It is not possible to give specific guidance on adapting plane strain results to three-dimensional cases, since the situation will vary for any given geometry.
Shape factors are generally available for converting plane strain bearing capacity results to 3D geometries. However these are generally only valid for surface footings on homogenous soil bodies. It is not necessarily valid to utilize these factors for other soil geometries e.g. layered soils.
However it can generally be said that in most cases any 3D collapse mechanism will be more unfavourable than an equivalent plane strain mechanism (though defining the equivalence of mechanisms requires careful consideration). Thus a plane strain analysis such as is provided by LimitState:GEO will in general be conservative.
However it should be noted that there are exceptions to this principle. This is clearly illustrated by comparing the plane strain and axisymmetric collapse pressures for a footing founded on the surface of a cohesionless soil with angle of shearing resistance . Example results (from limit analysis) for rough and smooth footings are given in the below table. It can be seen that the axisymmetric collapse pressure is lower than the plane strain collapse pressure for values of less than .
Normally when a model is set up, it is preferable to carry out initial modelling utilising a coarse nodal distribution in order to check that the material models, geometry and boundary conditions have been correctly set up. Any error in these will become apparent in the nature of the solution.
Certain circumstances will lead to no solution being found. These include the following:
- Parts of the problem are unstable, and the computed adequacy factor can be reduced down to
zero (or beyond). Examples of such situations include:
- Slopes in cohesionless soils steeper than the angle of shearing resistance of the soil.
- Zero or insufficient fixed boundaries to hold the soil in place.
- Zero strength soil.
- Related to (b), free floating or or partially supported blocks of soil within the problem. This can sometimes not be immediately apparent if there is a narrow gap between blocks. Zooming in on suspect blocks may assist in identifying such areas. Alternatively select the suspect solid and drag it with the mouse. If it does not drag the adjacent solid with it, then it is not fully connected and there is a gap.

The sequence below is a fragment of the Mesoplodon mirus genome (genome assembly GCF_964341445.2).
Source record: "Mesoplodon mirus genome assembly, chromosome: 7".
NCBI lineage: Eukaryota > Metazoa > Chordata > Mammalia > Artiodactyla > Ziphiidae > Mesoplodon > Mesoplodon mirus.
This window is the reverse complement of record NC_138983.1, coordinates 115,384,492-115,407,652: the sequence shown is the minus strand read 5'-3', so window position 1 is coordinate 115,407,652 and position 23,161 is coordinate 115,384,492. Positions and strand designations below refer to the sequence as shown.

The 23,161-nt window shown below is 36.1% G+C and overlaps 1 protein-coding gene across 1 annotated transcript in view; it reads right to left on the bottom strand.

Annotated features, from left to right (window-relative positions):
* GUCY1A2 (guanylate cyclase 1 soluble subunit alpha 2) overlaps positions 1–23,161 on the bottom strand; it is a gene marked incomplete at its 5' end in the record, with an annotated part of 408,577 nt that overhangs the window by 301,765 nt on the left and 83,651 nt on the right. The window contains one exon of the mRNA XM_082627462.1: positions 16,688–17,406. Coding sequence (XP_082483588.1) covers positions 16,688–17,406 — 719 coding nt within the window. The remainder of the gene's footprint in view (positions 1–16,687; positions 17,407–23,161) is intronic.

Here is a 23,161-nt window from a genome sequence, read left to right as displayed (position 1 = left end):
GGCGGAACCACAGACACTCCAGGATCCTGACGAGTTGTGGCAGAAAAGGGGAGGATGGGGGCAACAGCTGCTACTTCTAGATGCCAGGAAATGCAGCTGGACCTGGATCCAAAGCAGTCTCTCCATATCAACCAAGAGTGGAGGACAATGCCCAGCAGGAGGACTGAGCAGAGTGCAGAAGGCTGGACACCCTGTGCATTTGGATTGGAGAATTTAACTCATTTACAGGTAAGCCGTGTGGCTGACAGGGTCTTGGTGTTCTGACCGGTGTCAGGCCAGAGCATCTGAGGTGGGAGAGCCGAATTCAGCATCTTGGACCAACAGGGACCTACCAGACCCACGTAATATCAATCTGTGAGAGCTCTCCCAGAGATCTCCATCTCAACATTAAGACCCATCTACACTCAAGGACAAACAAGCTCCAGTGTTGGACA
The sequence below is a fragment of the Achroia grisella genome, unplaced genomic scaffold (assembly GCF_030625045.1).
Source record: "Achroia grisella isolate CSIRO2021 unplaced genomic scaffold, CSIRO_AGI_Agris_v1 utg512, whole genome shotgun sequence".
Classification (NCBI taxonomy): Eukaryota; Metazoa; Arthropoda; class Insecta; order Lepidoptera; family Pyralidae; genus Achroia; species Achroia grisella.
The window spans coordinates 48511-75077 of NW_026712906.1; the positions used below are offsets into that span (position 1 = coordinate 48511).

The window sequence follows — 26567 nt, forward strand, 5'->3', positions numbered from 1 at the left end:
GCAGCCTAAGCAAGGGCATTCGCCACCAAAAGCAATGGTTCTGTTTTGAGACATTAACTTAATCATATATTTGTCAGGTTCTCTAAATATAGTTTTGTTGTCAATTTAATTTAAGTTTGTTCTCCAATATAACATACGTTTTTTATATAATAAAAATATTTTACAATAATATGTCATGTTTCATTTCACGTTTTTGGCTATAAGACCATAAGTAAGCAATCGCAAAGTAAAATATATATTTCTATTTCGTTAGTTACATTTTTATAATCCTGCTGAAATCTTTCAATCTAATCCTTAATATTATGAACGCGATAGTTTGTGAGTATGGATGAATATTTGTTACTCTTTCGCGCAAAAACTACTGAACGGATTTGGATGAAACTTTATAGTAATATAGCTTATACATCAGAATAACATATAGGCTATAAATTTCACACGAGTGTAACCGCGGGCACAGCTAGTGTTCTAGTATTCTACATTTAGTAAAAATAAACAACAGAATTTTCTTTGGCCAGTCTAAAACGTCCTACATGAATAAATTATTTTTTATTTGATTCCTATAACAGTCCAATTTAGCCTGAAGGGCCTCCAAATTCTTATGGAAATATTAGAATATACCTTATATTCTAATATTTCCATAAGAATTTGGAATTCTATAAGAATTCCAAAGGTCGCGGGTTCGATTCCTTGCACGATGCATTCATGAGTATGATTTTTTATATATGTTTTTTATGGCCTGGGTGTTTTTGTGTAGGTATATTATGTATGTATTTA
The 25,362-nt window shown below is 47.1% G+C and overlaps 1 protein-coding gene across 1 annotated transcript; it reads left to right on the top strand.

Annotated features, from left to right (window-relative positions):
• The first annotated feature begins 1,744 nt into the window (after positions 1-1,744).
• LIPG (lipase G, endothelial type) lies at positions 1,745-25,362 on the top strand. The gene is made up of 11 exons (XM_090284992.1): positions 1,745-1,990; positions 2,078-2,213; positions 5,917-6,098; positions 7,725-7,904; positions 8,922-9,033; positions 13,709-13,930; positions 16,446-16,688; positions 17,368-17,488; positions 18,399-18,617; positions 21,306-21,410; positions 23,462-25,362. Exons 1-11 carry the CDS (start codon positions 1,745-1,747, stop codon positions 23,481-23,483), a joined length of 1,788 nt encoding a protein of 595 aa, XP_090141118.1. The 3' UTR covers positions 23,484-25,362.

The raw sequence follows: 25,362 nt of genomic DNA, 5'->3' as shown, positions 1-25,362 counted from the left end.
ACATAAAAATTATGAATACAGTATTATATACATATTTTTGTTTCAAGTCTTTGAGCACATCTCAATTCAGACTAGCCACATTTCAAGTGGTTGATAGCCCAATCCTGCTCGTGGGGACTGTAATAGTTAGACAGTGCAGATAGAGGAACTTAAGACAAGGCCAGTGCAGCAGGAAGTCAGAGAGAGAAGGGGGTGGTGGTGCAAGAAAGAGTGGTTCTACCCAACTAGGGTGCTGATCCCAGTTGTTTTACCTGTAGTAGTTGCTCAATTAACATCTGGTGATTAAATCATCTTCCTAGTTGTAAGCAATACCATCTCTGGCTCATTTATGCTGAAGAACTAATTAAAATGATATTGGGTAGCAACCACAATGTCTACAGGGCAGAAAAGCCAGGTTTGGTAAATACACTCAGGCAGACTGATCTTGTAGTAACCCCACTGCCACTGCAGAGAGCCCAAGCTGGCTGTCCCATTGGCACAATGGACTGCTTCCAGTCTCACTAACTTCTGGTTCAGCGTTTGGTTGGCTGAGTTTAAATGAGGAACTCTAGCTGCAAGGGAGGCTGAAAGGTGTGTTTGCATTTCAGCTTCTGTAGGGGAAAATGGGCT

- No solution will be found if the problem is locked. In this case no value of the adequacy factor
will induce failure. Examples of such situations include:
- Slopes in frictional or cohesive-frictional soils shallower than the angle of shearing resistance of the soil.
- Problems where the adequacy factor is applied to both disturbing and restoring forces. For certain problems, failure cannot be induced if each force is increased simultaneously.
- Problems where boundary conditions are set such that deformation of a body of soil is fully constrained, for example attempting to indent a soil contained within fully fixed boundaries.
- Problems where frictional soils are modelled with boundary conditions that are highly restricted (but not necessarily fully fixed everywhere). This is due to geometrical locking. In plasticity models of frictional soils, shear deformation is accompanied by dilation. i.e. if there is no room available for the dilation to take place, then no solution will be found.
If an attempt is made to solve such a problem LimitState:GEO will output a suitable error message.
- If not immediately obvious, it is recommended that the soil properties in all or suspected zones are changed to increase the influence of cohesion by increasing or as appropriate. If a solution is then found, try gradually reducing or until no solution is found. The cause of the problem should then be much clearer.
- If the above does not work for a drained material, try also setting the friction to zero when first increasing the value of and then as is gradually reduced, simultaneously increase back to its original value.
- An alternative to the above is to reduce the soil self weight, or set it to zero. This should help to identify cases where the soil is collapsing under its own self weight.
On occasion LimitState:GEO can find a solution, with an accompanying adequacy factor and/or collapse mechanism that does not lie within the anticipated values. This can occur if the adequacy factor is inadvertently applied to parts of the problem that were not initially intended. Commonly this occurs with the adequacy factor applied to Solids. It is worth checking that the adequacy factor is applied as required by interrogating each solid and checking the setting in the PE. The settings for all solids can be checked by selecting them all using the rectangle select function, and then selecting Solids in the PE.
In some circumstances the problem may relate to the issue of adequacy direction.